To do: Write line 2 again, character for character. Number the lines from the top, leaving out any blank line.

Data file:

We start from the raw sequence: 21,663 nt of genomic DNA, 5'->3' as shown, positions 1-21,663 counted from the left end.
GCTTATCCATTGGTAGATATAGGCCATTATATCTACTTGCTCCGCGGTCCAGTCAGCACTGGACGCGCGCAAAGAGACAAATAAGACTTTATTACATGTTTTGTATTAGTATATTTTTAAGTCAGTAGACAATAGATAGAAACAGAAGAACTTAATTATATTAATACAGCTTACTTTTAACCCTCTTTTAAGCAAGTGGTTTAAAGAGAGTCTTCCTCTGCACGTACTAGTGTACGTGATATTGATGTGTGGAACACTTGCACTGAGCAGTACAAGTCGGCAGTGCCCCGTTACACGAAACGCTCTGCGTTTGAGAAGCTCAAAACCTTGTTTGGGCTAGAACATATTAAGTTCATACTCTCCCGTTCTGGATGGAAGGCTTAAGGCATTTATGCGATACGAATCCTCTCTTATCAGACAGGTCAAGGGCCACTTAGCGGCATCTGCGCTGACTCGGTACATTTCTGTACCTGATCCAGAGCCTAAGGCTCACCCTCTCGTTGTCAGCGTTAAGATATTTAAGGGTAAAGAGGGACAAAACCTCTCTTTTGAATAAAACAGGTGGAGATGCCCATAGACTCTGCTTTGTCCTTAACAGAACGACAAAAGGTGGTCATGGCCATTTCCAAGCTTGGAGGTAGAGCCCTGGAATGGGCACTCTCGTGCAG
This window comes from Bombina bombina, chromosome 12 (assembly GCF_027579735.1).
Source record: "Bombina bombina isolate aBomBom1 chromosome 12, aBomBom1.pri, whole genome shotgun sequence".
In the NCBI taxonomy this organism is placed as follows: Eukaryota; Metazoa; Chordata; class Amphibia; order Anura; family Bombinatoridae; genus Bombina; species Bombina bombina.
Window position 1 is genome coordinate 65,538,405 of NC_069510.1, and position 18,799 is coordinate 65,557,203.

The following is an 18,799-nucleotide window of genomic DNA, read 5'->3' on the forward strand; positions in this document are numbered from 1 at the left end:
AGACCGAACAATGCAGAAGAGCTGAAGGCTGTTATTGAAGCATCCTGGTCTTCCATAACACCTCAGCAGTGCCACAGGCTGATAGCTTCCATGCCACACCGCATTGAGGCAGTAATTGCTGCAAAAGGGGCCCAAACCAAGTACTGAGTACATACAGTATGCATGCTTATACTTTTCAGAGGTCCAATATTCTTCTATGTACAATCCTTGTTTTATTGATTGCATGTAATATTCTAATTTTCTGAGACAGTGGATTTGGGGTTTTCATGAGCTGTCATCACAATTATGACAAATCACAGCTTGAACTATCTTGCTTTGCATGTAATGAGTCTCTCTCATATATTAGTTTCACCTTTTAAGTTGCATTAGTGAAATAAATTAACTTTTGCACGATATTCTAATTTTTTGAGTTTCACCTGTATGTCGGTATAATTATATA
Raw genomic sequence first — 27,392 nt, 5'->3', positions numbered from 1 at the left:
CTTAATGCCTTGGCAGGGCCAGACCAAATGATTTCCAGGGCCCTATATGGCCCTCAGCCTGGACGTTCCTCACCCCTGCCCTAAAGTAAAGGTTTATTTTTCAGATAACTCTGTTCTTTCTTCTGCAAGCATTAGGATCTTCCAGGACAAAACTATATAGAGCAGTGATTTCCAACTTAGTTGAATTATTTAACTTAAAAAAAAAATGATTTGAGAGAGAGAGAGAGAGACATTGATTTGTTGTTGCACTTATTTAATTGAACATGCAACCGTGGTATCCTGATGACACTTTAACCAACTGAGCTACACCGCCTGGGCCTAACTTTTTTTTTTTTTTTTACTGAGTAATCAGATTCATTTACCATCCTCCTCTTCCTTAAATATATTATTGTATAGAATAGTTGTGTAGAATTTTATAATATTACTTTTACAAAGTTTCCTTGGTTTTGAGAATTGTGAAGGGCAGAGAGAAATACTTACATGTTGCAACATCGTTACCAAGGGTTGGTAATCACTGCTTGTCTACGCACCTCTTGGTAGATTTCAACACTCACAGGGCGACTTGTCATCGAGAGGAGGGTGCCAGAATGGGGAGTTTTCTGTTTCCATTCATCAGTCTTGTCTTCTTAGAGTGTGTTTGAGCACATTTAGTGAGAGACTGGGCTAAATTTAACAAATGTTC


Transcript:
GCTTATCCATTGGTAGATATAGGCCATTATATCTACTTGCTCCGCGGTCCAGTCAGCACTGGACGCGCGCAAAGAGACAAATAAGACTTTATTACATGTTTTGTATTAGTATATTTTTAAGTCAGTAGACAATAGATAGAAACAGAAGAACTTAATTATATTAATACAGCTTACTTTTAACCCTCTTTTAAGCAAGTGGTTTAAAGAGAGTCTTCCTCTGCACGTACTAGTGTACGTGATATTGATGTGTGGAACACTTGCACTGAGCAGTACAAGTCGGCAGTGCCCCGTTACACGAAACGCTCTGCGTTTGAGAAGCTCAAAACCTTGTTTGGGCTAGAACATATTAAGTTCATACTCTCCCGTTCTGGATGGAAGGCTTAAGGCATTTATGCGATACGAATCCTCTCTTATCAGACAGGTCAAGGGCCACTTAGCGGCATCTGCGCTGACTCGGTACATTTCTGTACCTGATCCAGAGCCTAAGGCTCACCCTCTCGTTGTCAGCGTTAAGATATTTAAGGGTAAAGAGGGACAAAACCTCTCTTTTGAATAAAACAGGTGGAGATGCCCATAGACTCTGCTTTGTCCTTAACAGAACGACAAAAGGTGGTCATGGCCATTTCCAAGCTTGGAGGTAGAGCCCTGGAATGGGCACTCTCGTGCAG